Joining the Dartmouth Symphony Orchestra seemed like a no-brainer for concertmaster Tom Cheng ’15. He discovered an affinity for the violin after his mom registered him for lessons at the age of six. Originally, his motivation to keep playing were the trinkets he received from his instructor, but Cheng grew to love the instrument, performing in an ensemble and making music with his classmates of his own accord.
“As a kid, it was encouraging to know I wasn’t alone in my studies,” he said. “I loved working together to make music that sounded better than I could ever make it alone.”
By the time he entered high school, he had participated in both school and youth orchestras and had grown accustomed to the somewhat tedious nature required to perfect his craft. He said that practicing the violin taught him patience and that listening to recordings by professional violinists, such as David Oistrakh and Gil Shaham , not only influenced his playing style but also helped him learn about the importance of appreciating each musician’s distinguishing specialty.
“I find there’s something unique to admire in any accomplished musician I come across,” Cheng said. “This enables everyone to have a definitive voice in the music sphere.”
Upon his arrival at the College, Cheng decided to join the Dartmouth Symphony Orchestra because of the impression he received of camaraderie and friendliness among its members, he said.
“The DSO represents a diverse array of academic and musical backgrounds,” Cheng said. “I’ve come to admire everyone I’ve had the chance to get to know.”
Now in his senior year, Cheng, an electrical engineering major, is the orchestra’s concertmaster and one of 12 first violinists. After such a huge accomplishment, one might assume that arrogance and pride would naturally set in. However, this is far from the truth when it comes to Cheng, other members of the orchestra said.
Humility, DSO violinist Orestis Lykouropoulos ’17 said, is what Cheng taught him about being an inspiring leader.
“Tom is wonderful to work with,” Lykouropoulos said. “He is thoughtful, especially about collaborative music making.”
Violinist Chris Park ’17 described Cheng as “down-to-earth and sincere.”
Fellow first violinist Erica Westenberg ’15 said that Cheng has been a strong leader in the orchestra and is always willing to help others in the violin section.
“He’s willing to go above and beyond to make sure everyone’s prepared and make sure the first violin section is at tip-top shape,” she said. “He’s very passionate about music and shows in his playing.”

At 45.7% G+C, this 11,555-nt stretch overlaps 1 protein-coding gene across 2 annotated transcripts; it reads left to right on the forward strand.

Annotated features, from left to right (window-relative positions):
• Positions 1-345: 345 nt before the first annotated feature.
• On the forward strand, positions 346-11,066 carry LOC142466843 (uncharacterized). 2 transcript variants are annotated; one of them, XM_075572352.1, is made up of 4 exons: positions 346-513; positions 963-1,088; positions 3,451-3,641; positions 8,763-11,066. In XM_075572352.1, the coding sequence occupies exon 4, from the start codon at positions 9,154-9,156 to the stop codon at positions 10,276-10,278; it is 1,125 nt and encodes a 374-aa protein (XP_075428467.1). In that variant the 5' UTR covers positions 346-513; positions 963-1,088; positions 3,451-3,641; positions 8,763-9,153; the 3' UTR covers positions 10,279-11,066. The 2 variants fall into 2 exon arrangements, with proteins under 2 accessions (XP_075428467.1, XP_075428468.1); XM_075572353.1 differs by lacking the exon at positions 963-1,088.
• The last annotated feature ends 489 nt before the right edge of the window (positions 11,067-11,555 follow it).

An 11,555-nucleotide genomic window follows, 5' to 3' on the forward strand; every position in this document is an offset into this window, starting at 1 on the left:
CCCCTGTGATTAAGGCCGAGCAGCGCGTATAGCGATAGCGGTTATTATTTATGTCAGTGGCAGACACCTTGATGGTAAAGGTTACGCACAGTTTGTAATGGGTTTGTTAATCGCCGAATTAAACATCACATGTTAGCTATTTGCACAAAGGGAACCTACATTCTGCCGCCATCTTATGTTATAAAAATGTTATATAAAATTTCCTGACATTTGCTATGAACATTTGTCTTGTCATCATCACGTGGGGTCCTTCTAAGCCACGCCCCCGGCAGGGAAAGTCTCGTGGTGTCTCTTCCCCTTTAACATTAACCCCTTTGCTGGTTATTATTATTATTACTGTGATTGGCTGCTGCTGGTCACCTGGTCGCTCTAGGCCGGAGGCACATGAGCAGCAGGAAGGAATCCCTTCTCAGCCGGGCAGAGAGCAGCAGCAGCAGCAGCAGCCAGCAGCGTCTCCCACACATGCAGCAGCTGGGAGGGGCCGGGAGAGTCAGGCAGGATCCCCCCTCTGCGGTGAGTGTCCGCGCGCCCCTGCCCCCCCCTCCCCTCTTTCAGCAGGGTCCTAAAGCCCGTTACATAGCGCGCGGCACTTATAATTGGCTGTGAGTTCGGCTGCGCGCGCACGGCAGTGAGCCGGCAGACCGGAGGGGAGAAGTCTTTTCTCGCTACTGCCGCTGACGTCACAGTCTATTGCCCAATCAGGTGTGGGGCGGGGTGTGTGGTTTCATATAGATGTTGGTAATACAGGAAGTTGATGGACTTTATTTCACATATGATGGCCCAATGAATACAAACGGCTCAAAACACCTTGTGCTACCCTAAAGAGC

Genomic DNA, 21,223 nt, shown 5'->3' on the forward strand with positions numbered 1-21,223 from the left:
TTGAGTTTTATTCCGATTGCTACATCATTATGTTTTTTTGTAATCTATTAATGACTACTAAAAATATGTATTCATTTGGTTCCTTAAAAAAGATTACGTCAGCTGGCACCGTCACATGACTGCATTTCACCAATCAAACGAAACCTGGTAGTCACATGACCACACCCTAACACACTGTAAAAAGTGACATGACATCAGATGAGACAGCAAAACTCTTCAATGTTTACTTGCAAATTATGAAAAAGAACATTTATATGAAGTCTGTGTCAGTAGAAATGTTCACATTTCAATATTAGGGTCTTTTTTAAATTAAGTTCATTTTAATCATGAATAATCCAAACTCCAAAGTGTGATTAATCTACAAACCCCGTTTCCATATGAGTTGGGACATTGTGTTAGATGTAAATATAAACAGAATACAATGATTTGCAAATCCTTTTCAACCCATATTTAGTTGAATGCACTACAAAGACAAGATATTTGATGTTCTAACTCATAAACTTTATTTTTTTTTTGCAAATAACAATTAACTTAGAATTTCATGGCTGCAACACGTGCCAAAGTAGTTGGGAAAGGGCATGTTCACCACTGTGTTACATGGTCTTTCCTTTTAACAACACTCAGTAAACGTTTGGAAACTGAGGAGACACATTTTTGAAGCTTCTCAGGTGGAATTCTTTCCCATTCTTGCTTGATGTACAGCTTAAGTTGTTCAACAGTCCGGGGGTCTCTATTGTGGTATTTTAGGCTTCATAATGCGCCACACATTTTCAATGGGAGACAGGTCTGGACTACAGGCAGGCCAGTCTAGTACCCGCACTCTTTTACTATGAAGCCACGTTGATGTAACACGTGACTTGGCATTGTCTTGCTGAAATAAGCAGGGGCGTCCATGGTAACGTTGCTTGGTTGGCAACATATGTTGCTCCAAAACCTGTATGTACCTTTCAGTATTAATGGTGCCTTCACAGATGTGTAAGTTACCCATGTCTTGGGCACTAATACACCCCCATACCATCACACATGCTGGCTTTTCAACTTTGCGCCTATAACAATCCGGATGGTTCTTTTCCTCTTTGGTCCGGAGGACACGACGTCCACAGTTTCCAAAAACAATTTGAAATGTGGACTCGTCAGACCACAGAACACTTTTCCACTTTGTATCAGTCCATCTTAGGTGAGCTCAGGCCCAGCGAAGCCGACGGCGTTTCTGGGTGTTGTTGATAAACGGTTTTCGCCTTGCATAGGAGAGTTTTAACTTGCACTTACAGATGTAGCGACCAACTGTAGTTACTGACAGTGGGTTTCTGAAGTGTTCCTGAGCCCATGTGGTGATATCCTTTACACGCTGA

Park agreed that Cheng’s playing speaks for his passion.
Cheng’s big break came this December when the orchestra took a 10 day international tour across Eastern Europe organized by Westenberg and violinst Lindsey Lam ’15. During the tour, Cheng was featured on television while the group performed in Belgrade, Serbia alongside the concert’s featured soloist Emily Hyun ’13. This marked the second time the DSO went on tour and the first time any college orchestra from the U.S. performed in the former Yugoslavia.
Westenberg said that members of the orchestra were able to watch the interview as it happened.
“It was cool to see someone that we knew have their answers translated into Serbian and broadcast on the news network of a different country,” she said.
Outside of the DSO, Cheng continues to pursue the arts and display his inspiring nature through his participation in “Conversations That Matter,” a newly developed Tucker Foundation program that emphasizes meaningful reflection among students who observe pieces featured at the Hood Museum of Art.
Currently, Cheng and the rest of the DSO are enjoying a brief break after their international tour before preparing for their upcoming winter concert on Feb. 28, the second to last concert left for him before he graduates. Following graduation, he plans to attend graduate school and continue to study electrical engineering.
Final Word (with Tom Cheng ’15):
Favorite musical: West Side Story
Favorite app: ZipCar
Favorite restaurant in Hanover: Molly’s